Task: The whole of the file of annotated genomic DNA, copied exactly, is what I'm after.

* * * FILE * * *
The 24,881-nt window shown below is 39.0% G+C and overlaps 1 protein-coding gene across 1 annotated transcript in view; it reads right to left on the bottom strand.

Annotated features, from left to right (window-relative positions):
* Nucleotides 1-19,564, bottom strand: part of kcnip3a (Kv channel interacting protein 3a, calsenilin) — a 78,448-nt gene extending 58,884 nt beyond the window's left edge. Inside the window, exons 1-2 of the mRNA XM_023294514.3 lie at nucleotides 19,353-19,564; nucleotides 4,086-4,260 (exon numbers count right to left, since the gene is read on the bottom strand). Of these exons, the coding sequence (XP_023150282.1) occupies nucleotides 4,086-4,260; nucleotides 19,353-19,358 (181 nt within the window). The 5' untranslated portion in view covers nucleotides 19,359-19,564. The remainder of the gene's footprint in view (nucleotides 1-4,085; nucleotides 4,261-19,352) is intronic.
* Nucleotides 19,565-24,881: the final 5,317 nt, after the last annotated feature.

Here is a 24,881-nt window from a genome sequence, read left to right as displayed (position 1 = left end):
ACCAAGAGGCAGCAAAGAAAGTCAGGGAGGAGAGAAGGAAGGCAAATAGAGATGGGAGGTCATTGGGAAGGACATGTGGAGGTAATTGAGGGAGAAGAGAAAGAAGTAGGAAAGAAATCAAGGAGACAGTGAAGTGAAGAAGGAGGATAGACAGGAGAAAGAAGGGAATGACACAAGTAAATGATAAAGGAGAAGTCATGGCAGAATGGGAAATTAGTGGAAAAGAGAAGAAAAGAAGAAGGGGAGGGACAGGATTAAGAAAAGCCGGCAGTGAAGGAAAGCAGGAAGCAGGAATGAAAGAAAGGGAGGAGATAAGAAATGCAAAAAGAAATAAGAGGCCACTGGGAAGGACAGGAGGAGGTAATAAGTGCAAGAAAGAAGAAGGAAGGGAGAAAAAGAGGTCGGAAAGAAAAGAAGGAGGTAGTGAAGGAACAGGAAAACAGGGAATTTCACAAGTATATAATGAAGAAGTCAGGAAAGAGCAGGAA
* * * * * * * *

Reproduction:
The 24,881-nt window shown below is 39.0% G+C and overlaps 1 protein-coding gene across 1 annotated transcript in view; it reads right to left on the bottom strand.

Annotated features, from left to right (window-relative positions):
* Nucleotides 1-19,564, bottom strand: part of kcnip3a (Kv channel interacting protein 3a, calsenilin) — a 78,448-nt gene extending 58,884 nt beyond the window's left edge. Inside the window, exons 1-2 of the mRNA XM_023294514.3 lie at nucleotides 19,353-19,564; nucleotides 4,086-4,260 (exon numbers count right to left, since the gene is read on the bottom strand). Of these exons, the coding sequence (XP_023150282.1) occupies nucleotides 4,086-4,260; nucleotides 19,353-19,358 (181 nt within the window). The 5' untranslated portion in view covers nucleotides 19,359-19,564. The remainder of the gene's footprint in view (nucleotides 1-4,085; nucleotides 4,261-19,352) is intronic.
* Nucleotides 19,565-24,881: the final 5,317 nt, after the last annotated feature.

Here is a 24,881-nt window from a genome sequence, read left to right as displayed (position 1 = left end):
ACCAAGAGGCAGCAAAGAAAGTCAGGGAGGAGAGAAGGAAGGCAAATAGAGATGGGAGGTCATTGGGAAGGACATGTGGAGGTAATTGAGGGAGAAGAGAAAGAAGTAGGAAAGAAATCAAGGAGACAGTGAAGTGAAGAAGGAGGATAGACAGGAGAAAGAAGGGAATGACACAAGTAAATGATAAAGGAGAAGTCATGGCAGAATGGGAAATTAGTGGAAAAGAGAAGAAAAGAAGAAGGGGAGGGACAGGATTAAGAAAAGCCGGCAGTGAAGGAAAGCAGGAAGCAGGAATGAAAGAAAGGGAGGAGATAAGAAATGCAAAAAGAAATAAGAGGCCACTGGGAAGGACAGGAGGAGGTAATAAGTGCAAGAAAGAAGAAGGAAGGGAGAAAAAGAGGTCGGAAAGAAAAGAAGGAGGTAGTGAAGGAACAGGAAAACAGGGAATTTCACAAGTATATAATGAAGAAGTCAGGAAAGAGCAGGAA